Friday, 18 June 2021

5G in health: An enabler rather than a game changer

posted by STL Partners
Wednesday 26 May 21

In a discussion with panellists from Altice (Portugal), TIM, BT and Clalit Health (one of Israel’s largest healthcare providers) at this year's 5GLIVe conference, STL Partners explored the impact of 5G in healthcare

The biggest 5G-specific takeaway from the panel was that the use cases they are focused on over the short term are more dependent on broad coverage of “good enough” networks across national geographies, rather than more powerful networks within hospitals or for healthcare professionals. Of the use cases discussed only a few more experimental solutions such as using drones for prescription delivery were really dependent on 5G…

The biggest 5G-specific takeaway from the panel was that the use cases they are focused on over the short term are more dependent on broad coverage of “good enough” networks across national geographies, rather than more powerful networks within hospitals or for healthcare professionals.

Of the use cases discussed only a few more experimental solutions such as using drones for prescription delivery were really dependent on 5G. For most use cases, both the telcos and Clalit Health emphasized that what’s really important is being able to monitor, triage, diagnose and treat patients remotely was the key to improving healthcare outcomes – and this cannot happen without reliable, high quality (4G, fibre) connectivity where the patients live. And without this, digital health solutions will not gain acceptance from patients and doctors.

 

Digital health use cases discussed with BT, Altice, TIM and Clalit Health

 

What are the triggers for success?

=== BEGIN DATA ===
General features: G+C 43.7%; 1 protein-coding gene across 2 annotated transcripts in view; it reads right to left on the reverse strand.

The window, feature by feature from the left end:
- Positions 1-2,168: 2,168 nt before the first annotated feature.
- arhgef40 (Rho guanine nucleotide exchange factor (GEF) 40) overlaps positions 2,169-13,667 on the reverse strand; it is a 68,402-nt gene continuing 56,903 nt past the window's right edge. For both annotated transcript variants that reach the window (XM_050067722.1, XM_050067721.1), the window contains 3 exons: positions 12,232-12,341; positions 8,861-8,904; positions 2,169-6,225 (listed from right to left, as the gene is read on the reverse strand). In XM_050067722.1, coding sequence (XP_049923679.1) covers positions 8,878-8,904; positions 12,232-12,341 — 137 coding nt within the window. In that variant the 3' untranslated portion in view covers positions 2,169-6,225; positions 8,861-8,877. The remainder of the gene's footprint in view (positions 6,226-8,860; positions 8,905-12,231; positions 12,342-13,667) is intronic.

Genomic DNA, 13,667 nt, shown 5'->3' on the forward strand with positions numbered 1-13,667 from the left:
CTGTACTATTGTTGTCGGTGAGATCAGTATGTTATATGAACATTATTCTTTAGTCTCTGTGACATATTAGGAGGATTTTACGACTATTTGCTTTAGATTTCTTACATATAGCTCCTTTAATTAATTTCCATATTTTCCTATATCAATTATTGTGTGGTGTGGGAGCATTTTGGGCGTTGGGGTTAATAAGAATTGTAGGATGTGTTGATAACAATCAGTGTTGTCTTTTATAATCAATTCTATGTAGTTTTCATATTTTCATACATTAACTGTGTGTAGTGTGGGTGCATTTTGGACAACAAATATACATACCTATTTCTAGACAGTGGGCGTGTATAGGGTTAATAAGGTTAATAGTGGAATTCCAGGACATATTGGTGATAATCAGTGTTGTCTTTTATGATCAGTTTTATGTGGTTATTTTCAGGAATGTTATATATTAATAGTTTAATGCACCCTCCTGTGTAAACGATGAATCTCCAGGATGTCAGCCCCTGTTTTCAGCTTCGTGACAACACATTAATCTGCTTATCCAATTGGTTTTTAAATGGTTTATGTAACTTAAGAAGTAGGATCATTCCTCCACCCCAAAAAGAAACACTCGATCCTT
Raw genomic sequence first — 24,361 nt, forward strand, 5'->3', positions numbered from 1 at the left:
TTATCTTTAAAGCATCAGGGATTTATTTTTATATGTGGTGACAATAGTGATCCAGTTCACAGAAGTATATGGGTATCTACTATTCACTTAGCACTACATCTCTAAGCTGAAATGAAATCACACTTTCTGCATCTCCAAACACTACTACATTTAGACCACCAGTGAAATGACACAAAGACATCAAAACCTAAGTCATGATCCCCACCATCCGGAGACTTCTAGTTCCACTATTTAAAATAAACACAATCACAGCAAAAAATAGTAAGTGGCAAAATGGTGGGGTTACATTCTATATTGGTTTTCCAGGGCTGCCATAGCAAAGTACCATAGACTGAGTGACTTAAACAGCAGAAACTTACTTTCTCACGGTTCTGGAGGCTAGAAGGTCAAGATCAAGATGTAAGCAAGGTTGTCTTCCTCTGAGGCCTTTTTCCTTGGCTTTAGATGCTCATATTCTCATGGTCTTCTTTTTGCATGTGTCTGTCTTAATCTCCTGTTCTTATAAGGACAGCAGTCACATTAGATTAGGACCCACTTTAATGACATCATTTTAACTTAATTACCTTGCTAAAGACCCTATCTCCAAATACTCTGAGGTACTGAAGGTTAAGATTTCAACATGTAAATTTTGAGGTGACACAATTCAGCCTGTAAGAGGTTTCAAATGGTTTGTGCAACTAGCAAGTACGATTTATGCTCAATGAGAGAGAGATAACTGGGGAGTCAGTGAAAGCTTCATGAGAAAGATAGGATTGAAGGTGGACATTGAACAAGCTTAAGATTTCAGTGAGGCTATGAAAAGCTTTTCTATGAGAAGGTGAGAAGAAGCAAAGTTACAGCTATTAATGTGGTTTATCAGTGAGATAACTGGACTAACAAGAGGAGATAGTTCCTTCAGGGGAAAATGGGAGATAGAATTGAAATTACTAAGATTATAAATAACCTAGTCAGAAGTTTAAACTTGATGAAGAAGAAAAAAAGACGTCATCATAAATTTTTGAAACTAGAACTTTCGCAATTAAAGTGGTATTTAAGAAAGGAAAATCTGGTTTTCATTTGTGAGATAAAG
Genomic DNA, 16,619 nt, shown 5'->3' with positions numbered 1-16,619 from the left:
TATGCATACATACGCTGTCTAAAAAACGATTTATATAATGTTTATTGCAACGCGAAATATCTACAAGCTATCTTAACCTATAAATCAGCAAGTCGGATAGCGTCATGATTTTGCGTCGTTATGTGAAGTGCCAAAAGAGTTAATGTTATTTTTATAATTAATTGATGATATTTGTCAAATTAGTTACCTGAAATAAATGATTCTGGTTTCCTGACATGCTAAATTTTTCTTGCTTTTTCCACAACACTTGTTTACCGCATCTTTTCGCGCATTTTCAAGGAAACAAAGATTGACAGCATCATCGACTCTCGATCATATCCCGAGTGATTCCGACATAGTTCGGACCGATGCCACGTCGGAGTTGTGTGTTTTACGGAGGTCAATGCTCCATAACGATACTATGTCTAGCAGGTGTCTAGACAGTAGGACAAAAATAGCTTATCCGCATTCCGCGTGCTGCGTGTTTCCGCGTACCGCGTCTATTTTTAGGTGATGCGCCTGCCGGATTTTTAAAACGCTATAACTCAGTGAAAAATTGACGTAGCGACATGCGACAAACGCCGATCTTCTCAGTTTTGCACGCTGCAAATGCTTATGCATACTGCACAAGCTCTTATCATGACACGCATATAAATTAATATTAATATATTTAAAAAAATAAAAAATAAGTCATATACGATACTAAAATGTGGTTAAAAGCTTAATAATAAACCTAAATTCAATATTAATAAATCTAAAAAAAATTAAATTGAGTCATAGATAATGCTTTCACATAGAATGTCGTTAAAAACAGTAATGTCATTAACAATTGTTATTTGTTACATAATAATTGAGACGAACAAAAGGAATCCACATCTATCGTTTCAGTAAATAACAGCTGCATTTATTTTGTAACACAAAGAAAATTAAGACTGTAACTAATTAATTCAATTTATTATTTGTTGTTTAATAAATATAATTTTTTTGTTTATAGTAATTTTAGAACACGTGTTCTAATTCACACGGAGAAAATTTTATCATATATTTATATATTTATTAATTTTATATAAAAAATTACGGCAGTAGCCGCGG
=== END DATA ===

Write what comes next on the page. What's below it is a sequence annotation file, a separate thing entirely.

• Ability to reach patients: Ensuring that the patients who lack access to healthcare services, or could use remote triage and diagnostics solutions have access to reliable, high quality connectivity to support those services.

• Gaining acceptance from end users: Nearly all panellists felt that convincing patients and healthcare professionals to adopt new technologies was a bigger challenge than technology, with Lucy Baker at BT estimating that in most projects implementation was 90% of the work, and technology 10%.

• Co-creation: For both BT and Altice, co-creation alongside the operational staff (clinicians, radiographers, community nurses, care organisations) has been key to their ability to develop applications that solve real problems. BT has recently also created a dedicated healthcare commercial team to work with its customers in this sector.

 

The impact of COVID?

BT started off its recent healthcare initiatives with more of a 5G focus, developing a remote ultrasound solution used by paramedics out in the field and linking back to specialists in the hospital, providing full video and haptics to enable a remote diagnosis and triage. When the pandemic hit it catalysed an expansion in focus to tackle more immediate needs for remote diagnostics, both in a new temporary COVID-19 hospital and for community care teams.

For Altice, which COVID-19 has likewise proven a catalyst for its latest solution for assisted living, which it is currently deploying with a handful of care organisations providing formal services, but also plans to sell direct to consumers who wish to help elderly relatives live independently for longer. That said, this type of remote monitoring solution remains very new, and Alcino felt that the single biggest way to impact health outcomes would be through better data interoperability and sharing across healthcare systems.

 

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